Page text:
The international research organization Healthy Skepticism has called on Brown University to help convince a psychiatric journal to retract the controversial Paxil trial that I wrote about in Side Effects, according to the Brown Daily Herald. The principal investigator of this multi-center study is Brown professor of psychiatry Martin Keller, the former chief of psychiatry at Brown School of Medicine.
As the Herald notes:
Healthy Skepticism expressed concern that the study, which identified the drug Paxil as an effective combatant of depression in children, “seriously misrepresented both the effectiveness and the safety” of the drug. The authors added that the study’s continued citation was harmful to children, since some children committed suicide after being prescribed Paxil.
As I’ve blogged about here, The Journal of the American Academy of Child and Adolescent Psychiatry has so far refused to retract the trial, known as study 329, despite evidence of misrepresented data, ghostwriting and failure to disclose conflicts of interest on the part of its authors.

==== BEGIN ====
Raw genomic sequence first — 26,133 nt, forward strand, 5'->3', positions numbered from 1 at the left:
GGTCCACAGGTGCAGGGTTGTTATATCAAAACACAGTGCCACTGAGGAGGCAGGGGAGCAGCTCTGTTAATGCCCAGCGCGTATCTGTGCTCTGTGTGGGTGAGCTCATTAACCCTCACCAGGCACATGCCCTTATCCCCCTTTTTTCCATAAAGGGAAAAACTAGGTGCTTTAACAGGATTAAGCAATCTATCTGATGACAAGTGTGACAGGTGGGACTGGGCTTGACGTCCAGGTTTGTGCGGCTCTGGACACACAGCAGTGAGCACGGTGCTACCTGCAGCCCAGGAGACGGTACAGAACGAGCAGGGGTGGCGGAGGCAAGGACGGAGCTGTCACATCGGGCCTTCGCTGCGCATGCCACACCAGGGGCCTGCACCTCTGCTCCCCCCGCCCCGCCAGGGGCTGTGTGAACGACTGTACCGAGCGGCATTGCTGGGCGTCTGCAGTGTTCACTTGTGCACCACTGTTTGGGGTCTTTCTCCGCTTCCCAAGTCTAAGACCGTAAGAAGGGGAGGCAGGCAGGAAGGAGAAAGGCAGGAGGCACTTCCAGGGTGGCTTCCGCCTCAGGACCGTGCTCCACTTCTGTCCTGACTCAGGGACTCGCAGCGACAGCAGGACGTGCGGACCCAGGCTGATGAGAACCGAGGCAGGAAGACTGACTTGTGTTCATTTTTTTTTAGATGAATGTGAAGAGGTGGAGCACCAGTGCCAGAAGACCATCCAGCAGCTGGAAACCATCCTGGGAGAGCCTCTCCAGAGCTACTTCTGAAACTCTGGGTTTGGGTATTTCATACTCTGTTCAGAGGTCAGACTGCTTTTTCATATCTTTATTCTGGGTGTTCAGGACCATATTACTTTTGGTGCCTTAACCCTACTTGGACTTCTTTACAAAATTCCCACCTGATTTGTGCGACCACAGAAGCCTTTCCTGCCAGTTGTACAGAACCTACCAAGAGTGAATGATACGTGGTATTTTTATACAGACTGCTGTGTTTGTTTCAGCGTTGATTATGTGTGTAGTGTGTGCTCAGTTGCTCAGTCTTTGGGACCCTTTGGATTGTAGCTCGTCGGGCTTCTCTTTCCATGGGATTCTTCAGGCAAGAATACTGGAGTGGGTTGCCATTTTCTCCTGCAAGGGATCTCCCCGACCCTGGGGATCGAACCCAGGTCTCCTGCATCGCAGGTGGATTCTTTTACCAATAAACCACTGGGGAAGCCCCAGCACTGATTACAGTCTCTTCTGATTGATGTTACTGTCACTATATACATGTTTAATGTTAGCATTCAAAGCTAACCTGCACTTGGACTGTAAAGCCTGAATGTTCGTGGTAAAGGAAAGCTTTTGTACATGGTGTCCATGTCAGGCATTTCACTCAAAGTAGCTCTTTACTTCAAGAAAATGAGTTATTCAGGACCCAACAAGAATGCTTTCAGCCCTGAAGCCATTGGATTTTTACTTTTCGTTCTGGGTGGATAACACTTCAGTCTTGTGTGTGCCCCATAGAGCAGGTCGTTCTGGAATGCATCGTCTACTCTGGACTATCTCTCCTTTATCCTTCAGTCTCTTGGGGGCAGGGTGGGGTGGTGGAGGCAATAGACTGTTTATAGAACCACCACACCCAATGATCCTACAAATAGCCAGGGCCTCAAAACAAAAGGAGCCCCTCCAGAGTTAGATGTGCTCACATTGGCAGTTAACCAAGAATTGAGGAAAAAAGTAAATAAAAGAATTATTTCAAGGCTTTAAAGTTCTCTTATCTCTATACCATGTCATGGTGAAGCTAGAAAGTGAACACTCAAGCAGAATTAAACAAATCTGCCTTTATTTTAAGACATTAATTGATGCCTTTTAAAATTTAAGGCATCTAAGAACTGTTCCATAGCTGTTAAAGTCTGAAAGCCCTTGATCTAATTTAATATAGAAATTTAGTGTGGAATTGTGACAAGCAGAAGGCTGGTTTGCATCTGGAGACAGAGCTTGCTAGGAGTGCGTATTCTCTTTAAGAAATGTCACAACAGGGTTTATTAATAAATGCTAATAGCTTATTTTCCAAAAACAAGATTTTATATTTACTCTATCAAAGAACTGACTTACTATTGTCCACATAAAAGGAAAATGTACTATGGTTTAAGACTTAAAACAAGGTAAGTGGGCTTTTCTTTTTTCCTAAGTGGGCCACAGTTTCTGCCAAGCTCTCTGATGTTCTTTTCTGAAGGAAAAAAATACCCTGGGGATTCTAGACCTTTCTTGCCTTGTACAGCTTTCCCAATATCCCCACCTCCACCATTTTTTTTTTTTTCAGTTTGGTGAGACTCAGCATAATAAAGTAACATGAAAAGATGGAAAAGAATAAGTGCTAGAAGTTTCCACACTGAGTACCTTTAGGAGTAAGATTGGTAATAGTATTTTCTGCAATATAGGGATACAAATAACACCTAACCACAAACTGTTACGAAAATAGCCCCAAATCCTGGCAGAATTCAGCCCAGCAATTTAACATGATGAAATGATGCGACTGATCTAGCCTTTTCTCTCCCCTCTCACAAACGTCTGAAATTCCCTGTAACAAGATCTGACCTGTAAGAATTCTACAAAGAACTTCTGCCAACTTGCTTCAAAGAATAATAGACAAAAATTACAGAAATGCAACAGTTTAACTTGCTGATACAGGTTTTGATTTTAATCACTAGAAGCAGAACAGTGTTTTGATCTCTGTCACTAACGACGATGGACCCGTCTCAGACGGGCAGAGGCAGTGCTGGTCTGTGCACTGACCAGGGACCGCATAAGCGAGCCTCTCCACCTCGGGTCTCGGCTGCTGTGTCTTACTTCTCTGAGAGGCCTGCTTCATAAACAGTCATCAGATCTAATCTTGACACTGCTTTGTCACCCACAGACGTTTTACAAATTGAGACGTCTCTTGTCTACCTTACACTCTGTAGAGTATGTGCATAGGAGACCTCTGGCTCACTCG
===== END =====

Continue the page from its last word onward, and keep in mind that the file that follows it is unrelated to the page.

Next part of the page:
According to the Daily Herald, the dean of the medical school has declined to comment on whether Brown has even opened an investigation into Healthy Skepticism’s contention of scientific misconduct in the study. But Paul Thacker, the former Congressional aide who investigated Keller’s conflicts of interest for the Senate Finance committee, noted that even if University officials found evidence of misconduct, “they would likely ignore them, since Keller’s research has provided a steady source of University funding,” the Herald reported. Thacker went on to say that “he does not think the University should continue to receive any federal funding if it does not publicly address the Keller case.”
In case you missed it, GlaxoSmithKline, the maker of Paxil, was hit with a massive $3 billion fine earlier this month for the deceptive and off-label marketing of Paxil and other drugs in the United States. The $3 billion settlement is intended to cover a number of criminal and civil investigations into the off-label marketing of Paxil, Avandia (its anti-diabetes drug) and seven other drugs, and is the largest recorded fine against a pharmaceutical company to date, according to The Washington Post.
As I and others have pointed out, study 329 was among the deceptive marketing materials used by the Glaxo sales force to promote the use of Paxil in children and make it into a blockbuster drug.
Full disclosure: I’m quoted in the Daily Herald article.